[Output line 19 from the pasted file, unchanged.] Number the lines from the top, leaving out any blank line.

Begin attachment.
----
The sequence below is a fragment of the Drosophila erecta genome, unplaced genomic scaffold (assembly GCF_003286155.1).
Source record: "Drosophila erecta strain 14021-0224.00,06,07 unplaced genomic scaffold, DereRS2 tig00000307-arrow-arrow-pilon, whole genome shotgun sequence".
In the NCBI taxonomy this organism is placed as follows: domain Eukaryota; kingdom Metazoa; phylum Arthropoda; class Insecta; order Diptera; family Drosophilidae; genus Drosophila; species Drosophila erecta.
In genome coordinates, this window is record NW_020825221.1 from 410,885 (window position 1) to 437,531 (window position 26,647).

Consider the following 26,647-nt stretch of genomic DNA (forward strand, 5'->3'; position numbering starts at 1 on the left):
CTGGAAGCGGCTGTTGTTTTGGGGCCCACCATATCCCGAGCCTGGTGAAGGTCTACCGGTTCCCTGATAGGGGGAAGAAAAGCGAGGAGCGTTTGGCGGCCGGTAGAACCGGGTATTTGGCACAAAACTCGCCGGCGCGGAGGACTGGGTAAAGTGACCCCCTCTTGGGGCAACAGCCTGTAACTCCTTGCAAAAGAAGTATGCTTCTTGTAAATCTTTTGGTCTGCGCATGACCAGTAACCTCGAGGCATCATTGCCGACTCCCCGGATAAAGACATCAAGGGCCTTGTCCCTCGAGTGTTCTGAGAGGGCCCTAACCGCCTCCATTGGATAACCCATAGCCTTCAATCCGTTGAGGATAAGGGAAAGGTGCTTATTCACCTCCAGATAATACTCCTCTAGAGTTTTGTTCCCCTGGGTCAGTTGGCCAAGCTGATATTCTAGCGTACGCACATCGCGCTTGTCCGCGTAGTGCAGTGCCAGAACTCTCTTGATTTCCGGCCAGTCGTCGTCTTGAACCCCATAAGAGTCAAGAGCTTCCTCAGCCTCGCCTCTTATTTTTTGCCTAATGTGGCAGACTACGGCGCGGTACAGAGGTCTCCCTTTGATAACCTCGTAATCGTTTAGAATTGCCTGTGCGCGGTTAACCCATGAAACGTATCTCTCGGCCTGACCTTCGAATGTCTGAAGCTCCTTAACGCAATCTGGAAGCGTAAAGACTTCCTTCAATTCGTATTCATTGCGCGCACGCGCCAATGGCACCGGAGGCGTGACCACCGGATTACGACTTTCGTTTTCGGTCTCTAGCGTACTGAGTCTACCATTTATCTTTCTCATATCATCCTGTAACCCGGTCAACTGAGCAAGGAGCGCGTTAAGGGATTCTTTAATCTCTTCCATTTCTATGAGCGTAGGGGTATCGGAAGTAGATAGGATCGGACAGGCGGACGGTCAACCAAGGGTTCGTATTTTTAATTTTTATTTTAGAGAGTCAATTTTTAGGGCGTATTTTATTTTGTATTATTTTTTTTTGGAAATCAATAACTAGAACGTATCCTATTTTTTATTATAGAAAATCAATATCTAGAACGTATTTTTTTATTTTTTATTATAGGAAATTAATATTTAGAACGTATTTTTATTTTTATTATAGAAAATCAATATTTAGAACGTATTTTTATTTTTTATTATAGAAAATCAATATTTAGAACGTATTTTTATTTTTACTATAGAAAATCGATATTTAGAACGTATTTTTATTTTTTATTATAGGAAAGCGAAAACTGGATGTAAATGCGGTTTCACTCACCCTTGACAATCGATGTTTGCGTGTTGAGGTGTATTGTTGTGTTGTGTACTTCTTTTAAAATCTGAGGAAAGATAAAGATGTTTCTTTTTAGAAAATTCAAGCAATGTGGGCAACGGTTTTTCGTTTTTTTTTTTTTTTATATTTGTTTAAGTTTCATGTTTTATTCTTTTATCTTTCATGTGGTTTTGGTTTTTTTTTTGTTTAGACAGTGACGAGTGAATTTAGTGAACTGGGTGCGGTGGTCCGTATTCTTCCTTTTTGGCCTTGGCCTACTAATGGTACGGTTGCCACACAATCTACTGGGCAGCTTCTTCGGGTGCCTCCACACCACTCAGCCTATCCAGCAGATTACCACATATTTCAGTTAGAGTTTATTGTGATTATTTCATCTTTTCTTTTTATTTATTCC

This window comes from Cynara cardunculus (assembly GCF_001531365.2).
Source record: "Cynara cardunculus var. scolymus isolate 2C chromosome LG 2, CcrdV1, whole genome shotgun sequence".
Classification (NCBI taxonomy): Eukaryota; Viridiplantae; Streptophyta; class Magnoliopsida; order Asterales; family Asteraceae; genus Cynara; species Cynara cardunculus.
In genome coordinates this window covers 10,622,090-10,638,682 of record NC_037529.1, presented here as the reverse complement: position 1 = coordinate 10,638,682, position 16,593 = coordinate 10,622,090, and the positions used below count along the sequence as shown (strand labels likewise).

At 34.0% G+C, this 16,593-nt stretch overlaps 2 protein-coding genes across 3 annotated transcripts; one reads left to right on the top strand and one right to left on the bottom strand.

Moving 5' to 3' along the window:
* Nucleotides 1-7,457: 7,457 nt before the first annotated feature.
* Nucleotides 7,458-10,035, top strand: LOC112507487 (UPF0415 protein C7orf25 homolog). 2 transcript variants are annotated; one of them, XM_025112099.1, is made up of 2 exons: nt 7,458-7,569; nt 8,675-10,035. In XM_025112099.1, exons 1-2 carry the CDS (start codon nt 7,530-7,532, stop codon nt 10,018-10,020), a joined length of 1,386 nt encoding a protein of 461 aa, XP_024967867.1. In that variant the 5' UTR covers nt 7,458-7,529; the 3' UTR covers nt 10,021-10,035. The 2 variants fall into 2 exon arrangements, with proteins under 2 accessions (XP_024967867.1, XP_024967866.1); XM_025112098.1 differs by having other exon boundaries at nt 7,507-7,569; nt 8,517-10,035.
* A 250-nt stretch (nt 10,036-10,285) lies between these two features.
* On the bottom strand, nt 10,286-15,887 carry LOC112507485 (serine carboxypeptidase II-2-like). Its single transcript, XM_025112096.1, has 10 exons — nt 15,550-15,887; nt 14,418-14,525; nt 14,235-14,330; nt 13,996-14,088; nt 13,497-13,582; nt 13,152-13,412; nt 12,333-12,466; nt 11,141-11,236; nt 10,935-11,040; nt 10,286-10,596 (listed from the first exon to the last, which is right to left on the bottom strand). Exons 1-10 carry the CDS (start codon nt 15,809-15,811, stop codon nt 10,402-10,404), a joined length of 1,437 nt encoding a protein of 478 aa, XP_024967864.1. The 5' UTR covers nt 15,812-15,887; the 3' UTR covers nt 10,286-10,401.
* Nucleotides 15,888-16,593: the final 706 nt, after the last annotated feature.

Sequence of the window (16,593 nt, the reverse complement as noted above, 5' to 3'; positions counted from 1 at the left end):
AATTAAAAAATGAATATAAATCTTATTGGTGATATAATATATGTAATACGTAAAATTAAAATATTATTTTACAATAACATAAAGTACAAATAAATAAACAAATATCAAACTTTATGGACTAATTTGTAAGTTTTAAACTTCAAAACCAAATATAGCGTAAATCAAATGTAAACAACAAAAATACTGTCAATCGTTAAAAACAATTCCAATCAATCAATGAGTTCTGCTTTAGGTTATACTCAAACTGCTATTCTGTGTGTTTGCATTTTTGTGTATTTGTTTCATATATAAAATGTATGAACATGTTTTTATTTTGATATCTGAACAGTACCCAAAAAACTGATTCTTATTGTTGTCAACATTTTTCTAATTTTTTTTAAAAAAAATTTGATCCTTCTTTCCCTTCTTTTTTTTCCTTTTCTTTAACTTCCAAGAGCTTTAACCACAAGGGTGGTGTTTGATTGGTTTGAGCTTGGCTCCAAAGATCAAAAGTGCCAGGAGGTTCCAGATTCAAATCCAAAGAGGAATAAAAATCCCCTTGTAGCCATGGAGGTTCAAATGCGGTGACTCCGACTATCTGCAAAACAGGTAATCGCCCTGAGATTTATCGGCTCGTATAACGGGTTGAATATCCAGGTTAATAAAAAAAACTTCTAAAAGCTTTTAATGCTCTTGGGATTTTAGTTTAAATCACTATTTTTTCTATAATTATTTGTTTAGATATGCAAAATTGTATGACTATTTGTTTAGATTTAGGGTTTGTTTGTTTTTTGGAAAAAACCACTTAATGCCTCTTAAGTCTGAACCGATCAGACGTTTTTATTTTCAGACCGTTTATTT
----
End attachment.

AATTAAAAAATGAATATAAATCTTATTGGTGATATAATATATGTAATACGTAAAATTAAAATATTATTTTACAATAACATAAAGTACAAATAAATAAACAAATATCAAACTTTATGGACTAATTTGTAAGTTTTAAACTTCAAAACCAAATATAGCGTAAATCAAATGTAAACAACAAAAATACTGTCAATCGTTAAAAACAATTCCAATCAATCAATGAGTTCTGCTTTAGGTTATACTCAAACTGCTATTCTGTGTGTTTGCATTTTTGTGTATTTGTTTCATATATAAAATGTATGAACATGTTTTTATTTTGATATCTGAACAGTACCCAAAAAACTGATTCTTATTGTTGTCAACATTTTTCTAATTTTTTTTAAAAAAAATTTGATCCTTCTTTCCCTTCTTTTTTTTCCTTTTCTTTAACTTCCAAGAGCTTTAACCACAAGGGTGGTGTTTGATTGGTTTGAGCTTGGCTCCAAAGATCAAAAGTGCCAGGAGGTTCCAGATTCAAATCCAAAGAGGAATAAAAATCCCCTTGTAGCCATGGAGGTTCAAATGCGGTGACTCCGACTATCTGCAAAACAGGTAATCGCCCTGAGATTTATCGGCTCGTATAACGGGTTGAATATCCAGGTTAATAAAAAAAACTTCTAAAAGCTTTTAATGCTCTTGGGATTTTAGTTTAAATCACTATTTTTTCTATAATTATTTGTTTAGATATGCAAAATTGTATGACTATTTGTTTAGATTTAGGGTTTGTTTGTTTTTTGGAAAAAACCACTTAATGCCTCTTAAGTCTGAACCGATCAGACGTTTTTATTTTCAGACCGTTTATTT